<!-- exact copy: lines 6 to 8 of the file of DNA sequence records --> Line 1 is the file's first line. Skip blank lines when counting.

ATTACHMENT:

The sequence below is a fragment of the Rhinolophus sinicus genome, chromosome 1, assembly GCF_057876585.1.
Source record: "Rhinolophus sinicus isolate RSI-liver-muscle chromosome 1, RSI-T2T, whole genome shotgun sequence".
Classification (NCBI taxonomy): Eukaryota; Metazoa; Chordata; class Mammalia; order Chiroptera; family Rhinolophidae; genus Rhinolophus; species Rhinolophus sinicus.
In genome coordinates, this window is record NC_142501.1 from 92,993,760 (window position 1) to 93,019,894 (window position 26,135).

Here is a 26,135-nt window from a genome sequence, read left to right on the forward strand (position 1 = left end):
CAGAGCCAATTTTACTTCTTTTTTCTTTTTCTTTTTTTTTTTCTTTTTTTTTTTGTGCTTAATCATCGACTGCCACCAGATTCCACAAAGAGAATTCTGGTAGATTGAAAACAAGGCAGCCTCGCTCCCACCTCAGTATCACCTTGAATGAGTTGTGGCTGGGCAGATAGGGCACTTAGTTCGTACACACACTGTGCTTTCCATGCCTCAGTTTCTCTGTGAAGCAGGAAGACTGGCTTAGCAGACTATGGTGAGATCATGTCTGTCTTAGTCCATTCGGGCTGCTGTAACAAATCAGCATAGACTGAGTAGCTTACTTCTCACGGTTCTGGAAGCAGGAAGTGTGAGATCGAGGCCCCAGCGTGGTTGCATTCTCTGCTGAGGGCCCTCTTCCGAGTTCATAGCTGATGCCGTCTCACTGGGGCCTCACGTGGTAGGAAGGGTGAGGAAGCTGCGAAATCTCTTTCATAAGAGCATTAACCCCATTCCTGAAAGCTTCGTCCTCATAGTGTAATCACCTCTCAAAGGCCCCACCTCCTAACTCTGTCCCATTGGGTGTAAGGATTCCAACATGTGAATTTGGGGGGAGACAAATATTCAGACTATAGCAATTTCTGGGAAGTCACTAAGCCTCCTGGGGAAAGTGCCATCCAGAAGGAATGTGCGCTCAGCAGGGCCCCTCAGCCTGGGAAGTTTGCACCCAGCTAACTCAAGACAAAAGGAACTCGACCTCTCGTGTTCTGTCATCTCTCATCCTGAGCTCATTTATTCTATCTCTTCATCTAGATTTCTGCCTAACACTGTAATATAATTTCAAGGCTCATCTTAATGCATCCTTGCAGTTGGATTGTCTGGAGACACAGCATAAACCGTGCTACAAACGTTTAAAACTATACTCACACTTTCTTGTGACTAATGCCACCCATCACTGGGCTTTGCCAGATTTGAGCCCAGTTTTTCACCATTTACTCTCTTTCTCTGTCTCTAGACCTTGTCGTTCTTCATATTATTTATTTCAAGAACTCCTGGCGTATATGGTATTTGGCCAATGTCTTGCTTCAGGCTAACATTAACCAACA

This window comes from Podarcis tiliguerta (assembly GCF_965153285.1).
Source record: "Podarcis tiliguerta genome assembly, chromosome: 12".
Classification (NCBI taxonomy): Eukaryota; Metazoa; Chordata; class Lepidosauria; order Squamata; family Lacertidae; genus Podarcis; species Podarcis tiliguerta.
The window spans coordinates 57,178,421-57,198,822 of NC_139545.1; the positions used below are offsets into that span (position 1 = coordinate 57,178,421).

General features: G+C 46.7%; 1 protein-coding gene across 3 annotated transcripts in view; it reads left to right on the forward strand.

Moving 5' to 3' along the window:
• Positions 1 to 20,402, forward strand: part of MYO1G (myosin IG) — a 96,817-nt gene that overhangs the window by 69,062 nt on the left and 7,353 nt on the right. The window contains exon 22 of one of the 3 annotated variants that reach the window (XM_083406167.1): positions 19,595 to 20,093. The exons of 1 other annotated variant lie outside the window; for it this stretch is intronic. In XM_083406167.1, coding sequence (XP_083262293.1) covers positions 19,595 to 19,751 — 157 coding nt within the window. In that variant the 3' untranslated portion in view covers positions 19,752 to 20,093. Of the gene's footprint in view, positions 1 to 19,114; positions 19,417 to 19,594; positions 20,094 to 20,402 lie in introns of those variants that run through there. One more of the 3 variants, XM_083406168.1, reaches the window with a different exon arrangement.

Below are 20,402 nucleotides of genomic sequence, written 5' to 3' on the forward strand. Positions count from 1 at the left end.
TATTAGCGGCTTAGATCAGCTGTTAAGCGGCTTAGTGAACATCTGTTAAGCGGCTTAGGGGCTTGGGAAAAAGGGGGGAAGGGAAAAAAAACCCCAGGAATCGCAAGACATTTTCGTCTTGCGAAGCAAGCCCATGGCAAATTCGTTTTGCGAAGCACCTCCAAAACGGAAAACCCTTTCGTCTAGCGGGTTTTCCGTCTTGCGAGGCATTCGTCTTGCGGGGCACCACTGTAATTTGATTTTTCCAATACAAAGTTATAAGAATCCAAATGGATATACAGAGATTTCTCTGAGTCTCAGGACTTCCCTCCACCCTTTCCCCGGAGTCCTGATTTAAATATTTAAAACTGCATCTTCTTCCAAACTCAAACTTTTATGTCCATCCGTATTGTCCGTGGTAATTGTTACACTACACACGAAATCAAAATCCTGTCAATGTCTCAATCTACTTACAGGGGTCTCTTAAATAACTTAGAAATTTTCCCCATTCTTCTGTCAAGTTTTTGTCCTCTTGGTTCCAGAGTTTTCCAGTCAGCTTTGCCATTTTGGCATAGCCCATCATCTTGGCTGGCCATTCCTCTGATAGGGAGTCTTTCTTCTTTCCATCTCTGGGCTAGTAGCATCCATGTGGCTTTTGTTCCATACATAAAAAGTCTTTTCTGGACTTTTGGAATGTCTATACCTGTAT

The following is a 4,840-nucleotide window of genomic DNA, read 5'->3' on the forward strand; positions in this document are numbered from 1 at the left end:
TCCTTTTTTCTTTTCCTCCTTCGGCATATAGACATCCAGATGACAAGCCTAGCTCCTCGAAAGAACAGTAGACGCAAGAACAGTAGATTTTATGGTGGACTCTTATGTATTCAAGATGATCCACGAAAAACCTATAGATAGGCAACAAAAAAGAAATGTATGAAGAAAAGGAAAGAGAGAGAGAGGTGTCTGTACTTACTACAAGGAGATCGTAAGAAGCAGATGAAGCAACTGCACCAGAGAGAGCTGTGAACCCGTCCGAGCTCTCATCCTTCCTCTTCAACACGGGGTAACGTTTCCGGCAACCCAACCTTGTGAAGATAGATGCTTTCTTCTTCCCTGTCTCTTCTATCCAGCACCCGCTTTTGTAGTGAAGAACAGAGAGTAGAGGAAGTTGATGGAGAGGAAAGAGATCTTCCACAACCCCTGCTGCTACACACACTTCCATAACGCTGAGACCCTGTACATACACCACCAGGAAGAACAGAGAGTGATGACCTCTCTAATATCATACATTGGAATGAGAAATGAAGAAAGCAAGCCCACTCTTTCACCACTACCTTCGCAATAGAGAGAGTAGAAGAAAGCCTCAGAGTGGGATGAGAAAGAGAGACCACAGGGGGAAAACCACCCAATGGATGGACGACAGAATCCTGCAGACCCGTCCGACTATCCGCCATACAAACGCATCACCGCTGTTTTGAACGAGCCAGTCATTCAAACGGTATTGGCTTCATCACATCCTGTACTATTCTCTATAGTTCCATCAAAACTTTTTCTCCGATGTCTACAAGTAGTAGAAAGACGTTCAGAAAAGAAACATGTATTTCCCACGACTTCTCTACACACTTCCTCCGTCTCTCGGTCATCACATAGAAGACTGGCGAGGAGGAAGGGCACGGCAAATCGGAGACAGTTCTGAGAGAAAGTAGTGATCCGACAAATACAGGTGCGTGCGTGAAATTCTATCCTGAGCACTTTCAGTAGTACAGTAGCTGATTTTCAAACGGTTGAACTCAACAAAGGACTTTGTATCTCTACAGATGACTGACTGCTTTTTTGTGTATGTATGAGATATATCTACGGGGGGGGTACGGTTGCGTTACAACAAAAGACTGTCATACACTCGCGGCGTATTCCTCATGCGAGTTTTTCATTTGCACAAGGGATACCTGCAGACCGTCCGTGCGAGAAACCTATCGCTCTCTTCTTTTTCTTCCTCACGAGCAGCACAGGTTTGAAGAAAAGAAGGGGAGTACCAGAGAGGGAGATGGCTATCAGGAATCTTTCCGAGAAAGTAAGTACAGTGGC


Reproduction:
CAGAGCCAATTTTACTTCTTTTTTCTTTTTCTTTTTTTTTTTCTTTTTTTTTTTGTGCTTAATCATCGACTGCCACCAGATTCCACAAAGAGAATTCTGGTAGATTGAAAACAAGGCAGCCTCGCTCCCACCTCAGTATCACCTTGAATGAGTTGTGGCTGGGCAGATAGGGCACTTAGTTCGTACACACACTGTGCTTTCCATGCCTCAGTTTCTCTGTGAAGCAGGAAGACTGGCTTAGCAGACTATGGTGAGATCATGTCTGTCTTAGTCCATTCGGGCTGCTGTAACAAATCAGCATAGACTGAGTAGCTTACTTCTCACGGTTCTGGAAGCAGGAAGTGTGAGATCGAGGCCCCAGCGTGGTTGCATTCTCTGCTGAGGGCCCTCTTCCGAGTTCATAGCTGATGCCGTCTCACTGGGGCCTCACGTGGTAGGAAGGGTGAGGAAGCTGCGAAATCTCTTTCATAAGAGCATTAACCCCATTCCTGAAAGCTTCGTCCTCATAGTGTAATCACCTCTCAAAGGCCCCACCTCCTAACTCTGTCCCATTGGGTGTAAGGATTCCAACATGTGAATTTGGGGGGAGACAAATATTCAGACTATAGCAATTTCTGGGAAGTCACTAAGCCTCCTGGGGAAAGTGCCATCCAGAAGGAATGTGCGCTCAGCAGGGCCCCTCAGCCTGGGAAGTTTGCACCCAGCTAACTCAAGACAAAAGGAACTCGACCTCTCGTGTTCTGTCATCTCTCATCCTGAGCTCATTTATTCTATCTCTTCATCTAGATTTCTGCCTAACACTGTAATATAATTTCAAGGCTCATCTTAATGCATCCTTGCAGTTGGATTGTCTGGAGACACAGCATAAACCGTGCTACAAACGTTTAAAACTATACTCACACTTTCTTGTGACTAATGCCACCCATCACTGGGCTTTGCCAGATTTGAGCCCAGTTTTTCACCATTTACTCTCTTTCTCTGTCTCTAGACCTTGTCGTTCTTCATATTATTTATTTCAAGAACTCCTGGCGTATATGGTATTTGGCCAATGTCTTGCTTCAGGCTAACATTAACCAACA

This window comes from Podarcis tiliguerta (assembly GCF_965153285.1).
Source record: "Podarcis tiliguerta genome assembly, chromosome: 12".